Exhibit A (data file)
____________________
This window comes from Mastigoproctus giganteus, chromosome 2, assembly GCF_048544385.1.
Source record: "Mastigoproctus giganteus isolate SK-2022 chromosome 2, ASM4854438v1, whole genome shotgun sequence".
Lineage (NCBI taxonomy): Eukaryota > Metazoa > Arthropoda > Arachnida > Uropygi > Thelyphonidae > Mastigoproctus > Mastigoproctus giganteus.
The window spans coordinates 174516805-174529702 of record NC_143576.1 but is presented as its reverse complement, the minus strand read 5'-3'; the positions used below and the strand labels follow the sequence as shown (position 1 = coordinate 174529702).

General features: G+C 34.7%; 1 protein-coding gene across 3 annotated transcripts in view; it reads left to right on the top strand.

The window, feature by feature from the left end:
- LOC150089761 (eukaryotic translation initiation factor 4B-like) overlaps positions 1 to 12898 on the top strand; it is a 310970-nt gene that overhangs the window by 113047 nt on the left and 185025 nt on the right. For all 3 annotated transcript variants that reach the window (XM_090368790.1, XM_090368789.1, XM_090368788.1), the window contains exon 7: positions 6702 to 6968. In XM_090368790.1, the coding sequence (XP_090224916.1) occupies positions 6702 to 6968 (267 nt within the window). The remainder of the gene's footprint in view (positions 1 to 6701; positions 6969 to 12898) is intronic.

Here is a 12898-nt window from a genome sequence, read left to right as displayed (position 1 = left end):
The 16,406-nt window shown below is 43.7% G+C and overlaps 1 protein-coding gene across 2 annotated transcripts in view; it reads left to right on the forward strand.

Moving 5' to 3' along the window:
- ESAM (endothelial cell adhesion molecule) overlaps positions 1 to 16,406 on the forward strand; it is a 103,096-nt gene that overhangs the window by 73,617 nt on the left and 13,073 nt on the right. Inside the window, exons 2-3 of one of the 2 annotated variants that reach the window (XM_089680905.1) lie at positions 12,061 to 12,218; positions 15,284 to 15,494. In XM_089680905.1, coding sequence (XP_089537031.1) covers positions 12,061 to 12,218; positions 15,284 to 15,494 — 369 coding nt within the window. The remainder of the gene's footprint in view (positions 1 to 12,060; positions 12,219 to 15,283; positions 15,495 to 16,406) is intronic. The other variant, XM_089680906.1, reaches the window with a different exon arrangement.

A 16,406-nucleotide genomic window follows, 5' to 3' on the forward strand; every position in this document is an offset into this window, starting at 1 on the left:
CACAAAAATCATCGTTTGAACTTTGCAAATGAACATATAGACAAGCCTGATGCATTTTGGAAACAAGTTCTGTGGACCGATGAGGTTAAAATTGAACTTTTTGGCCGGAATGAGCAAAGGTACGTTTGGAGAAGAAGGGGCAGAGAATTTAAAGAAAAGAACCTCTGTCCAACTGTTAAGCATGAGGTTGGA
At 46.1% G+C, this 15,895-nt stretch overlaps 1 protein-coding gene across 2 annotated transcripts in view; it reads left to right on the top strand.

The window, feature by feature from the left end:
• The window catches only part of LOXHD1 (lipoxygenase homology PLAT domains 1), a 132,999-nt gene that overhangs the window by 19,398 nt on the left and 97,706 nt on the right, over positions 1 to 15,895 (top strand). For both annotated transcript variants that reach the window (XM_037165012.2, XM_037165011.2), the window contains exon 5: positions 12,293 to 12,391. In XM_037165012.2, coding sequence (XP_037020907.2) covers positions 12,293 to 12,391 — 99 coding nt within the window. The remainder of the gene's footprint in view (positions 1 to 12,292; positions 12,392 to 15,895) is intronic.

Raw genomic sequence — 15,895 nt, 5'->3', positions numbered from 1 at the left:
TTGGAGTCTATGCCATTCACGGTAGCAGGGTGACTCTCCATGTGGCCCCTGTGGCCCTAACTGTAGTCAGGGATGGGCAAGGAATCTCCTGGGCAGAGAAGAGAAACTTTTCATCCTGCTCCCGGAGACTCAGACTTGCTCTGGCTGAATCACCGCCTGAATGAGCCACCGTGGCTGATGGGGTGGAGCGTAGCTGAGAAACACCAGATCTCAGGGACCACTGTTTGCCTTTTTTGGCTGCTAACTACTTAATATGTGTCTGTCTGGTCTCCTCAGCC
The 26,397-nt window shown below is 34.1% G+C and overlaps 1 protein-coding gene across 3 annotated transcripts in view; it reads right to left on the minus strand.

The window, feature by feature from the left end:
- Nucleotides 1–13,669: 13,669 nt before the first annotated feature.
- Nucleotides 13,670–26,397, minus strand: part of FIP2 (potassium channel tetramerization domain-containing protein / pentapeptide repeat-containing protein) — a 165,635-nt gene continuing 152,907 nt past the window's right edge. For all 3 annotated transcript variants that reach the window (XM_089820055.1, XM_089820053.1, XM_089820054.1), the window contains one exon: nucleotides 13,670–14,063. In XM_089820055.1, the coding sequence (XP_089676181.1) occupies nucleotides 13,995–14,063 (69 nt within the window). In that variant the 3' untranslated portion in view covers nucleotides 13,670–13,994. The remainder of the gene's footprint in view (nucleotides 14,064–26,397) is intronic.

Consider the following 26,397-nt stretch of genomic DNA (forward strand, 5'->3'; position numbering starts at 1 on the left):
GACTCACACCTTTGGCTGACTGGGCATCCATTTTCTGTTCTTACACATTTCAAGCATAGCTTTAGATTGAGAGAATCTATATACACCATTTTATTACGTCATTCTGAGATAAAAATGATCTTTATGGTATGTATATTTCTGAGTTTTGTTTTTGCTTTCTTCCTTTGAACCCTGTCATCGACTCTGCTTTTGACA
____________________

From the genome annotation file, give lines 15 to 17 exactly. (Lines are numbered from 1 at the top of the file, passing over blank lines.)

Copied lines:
The window, feature by feature from the left end:
• The window catches only part of LOXHD1 (lipoxygenase homology PLAT domains 1), a 132,999-nt gene that overhangs the window by 19,398 nt on the left and 97,706 nt on the right, over positions 1 to 15,895 (top strand). For both annotated transcript variants that reach the window (XM_037165012.2, XM_037165011.2), the window contains exon 5: positions 12,293 to 12,391. In XM_037165012.2, coding sequence (XP_037020907.2) covers positions 12,293 to 12,391 — 99 coding nt within the window. The remainder of the gene's footprint in view (positions 1 to 12,292; positions 12,392 to 15,895) is intronic.

Raw genomic sequence — 15,895 nt, 5'->3', positions numbered from 1 at the left: